Tuesday June 20
After a bit of a bumpy start to our morning, we trekked off to the Middle Temple Law Library to meet with Renee. Before we went in she told us a little bit about the law profession in England. There are two types of lawyers, solicitors and barristers. Solicitors are the more common function lawyers, and barristers are the lawyers who participate in court trials. Middle Temple is one of the 4 Inns of Court, who as a whole are responsible for calling law students to the Bar. After being called, the student must then attend Bar school and pick an Inn. Becoming a Barrister sounds very challenging, with lots of hoops to jump through, and only 20-30% make pupilage, or get chambers. The others are employed by other entities, like the government or private companies.
The first Renee showed us was the Hall. It’s used everyday as a lunch venue for members of the Temple, as well as an entertainment venue and a hall for lectures. It was even home to the first performance of Shakespeare’s Twelfth Night. The hall was built in 1570, and is mostly still original, however all the stained glass windows are all original. The hall was slightly damaged during the Blitz in WWII, but was easily repaired with some glue.
Renee then showed us a “bench apartment”, which was just off the back of the hall. This particular one was the Parliament of the Inn, which is exactly what it sounds like. Before that it was the original library for the Inn, and was quite small. In the mid 19th century a new one was built, but was badly damaged in the war and was torn down and in 1958 the existing library was built. Each Inn has royal Benchers (basically honorary board members) and the current royal for Middle Temple is Prince William. Previous royals included the Queen Mother and Princess Diana. My royal-loving heart swooned at that! There was a gorgeous painting of the Queen Mother in the next bench apartment we saw, named the Princess room in honor of the queen mum and Diana.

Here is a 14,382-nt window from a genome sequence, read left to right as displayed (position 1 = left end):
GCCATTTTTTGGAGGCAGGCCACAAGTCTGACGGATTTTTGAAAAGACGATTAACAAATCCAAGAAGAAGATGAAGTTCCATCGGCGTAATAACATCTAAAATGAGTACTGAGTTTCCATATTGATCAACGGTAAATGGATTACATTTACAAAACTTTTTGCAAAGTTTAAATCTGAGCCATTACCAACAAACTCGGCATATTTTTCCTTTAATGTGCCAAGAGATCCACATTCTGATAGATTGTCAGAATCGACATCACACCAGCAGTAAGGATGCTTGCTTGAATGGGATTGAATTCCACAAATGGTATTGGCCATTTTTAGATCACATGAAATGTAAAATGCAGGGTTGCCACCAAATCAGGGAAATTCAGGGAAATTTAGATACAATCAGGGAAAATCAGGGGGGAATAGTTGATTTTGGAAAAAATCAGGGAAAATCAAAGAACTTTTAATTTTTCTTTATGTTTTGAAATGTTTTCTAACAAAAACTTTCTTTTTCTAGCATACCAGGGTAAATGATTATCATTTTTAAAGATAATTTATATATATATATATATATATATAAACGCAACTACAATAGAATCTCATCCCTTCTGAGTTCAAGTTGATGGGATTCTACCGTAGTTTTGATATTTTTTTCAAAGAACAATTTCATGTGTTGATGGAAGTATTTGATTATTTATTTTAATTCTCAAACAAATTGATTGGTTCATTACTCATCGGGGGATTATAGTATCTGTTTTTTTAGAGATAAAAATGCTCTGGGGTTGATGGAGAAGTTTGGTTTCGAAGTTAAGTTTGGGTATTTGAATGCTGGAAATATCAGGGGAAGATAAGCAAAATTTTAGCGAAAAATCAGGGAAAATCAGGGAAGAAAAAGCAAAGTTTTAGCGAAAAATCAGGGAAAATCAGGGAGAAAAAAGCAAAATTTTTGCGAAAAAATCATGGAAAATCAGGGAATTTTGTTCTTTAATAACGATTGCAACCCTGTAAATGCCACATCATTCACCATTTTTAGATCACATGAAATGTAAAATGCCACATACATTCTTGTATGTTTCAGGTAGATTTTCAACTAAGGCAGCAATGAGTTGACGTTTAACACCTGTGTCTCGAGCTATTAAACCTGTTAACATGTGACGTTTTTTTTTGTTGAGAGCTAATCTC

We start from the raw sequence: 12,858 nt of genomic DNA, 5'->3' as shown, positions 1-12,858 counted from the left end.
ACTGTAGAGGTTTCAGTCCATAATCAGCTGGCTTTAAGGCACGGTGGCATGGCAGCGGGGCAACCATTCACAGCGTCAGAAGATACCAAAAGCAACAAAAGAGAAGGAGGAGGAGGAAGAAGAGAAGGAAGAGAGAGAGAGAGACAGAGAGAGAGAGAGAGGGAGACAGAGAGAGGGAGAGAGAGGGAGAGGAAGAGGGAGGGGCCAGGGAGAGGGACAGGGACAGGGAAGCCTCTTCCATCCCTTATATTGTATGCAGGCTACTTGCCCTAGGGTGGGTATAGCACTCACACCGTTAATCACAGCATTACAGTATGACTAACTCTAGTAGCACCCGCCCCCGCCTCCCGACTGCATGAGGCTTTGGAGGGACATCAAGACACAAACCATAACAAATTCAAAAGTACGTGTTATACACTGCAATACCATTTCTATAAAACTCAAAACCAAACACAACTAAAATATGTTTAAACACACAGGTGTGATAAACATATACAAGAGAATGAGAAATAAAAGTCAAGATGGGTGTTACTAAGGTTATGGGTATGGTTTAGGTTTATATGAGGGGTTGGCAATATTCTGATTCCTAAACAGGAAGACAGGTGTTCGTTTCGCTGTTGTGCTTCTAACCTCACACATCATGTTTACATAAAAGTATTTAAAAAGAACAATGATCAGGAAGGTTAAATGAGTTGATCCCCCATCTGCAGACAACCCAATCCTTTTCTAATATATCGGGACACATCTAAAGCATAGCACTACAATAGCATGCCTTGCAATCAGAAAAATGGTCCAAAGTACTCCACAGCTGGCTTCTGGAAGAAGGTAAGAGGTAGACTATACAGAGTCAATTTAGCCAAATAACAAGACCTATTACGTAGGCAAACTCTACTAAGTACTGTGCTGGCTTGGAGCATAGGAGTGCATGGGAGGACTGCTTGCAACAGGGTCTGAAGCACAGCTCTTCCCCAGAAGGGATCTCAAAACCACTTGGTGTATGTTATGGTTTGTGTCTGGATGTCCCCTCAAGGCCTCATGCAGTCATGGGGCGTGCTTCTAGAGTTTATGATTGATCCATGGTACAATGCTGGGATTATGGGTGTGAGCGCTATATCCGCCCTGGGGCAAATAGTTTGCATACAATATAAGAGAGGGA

The library itself began in 1641, and like most libraries of the time was a gentleman’s library before it’s focus was law. The library is 4 floors, with 2 levels of basement storage. Most of the books in the stacks are law related, the others from the beginning of the library’s history are in storage because they are now so old and considered rare books. Nothing is discarded, definitely not the legal materials because English law, like American law, is based on precedent. All 4 Inns communicate to avoid duplication, and all focus on different areas of the law for their collection development. Middle Temple focuses on American and European Union law.
Before Renee took over her position the official title was “Keeper of the Library” and she still has the sign on her office door to prove it! It’s since been changed to Librarian, but it was a cool title. If I recall correctly many academic libraries in the UK still use the Keeper title to denote seniority and to keep with tradition. For example, a senior archivist would be the Keeper of the Archives.
Ellen came along today!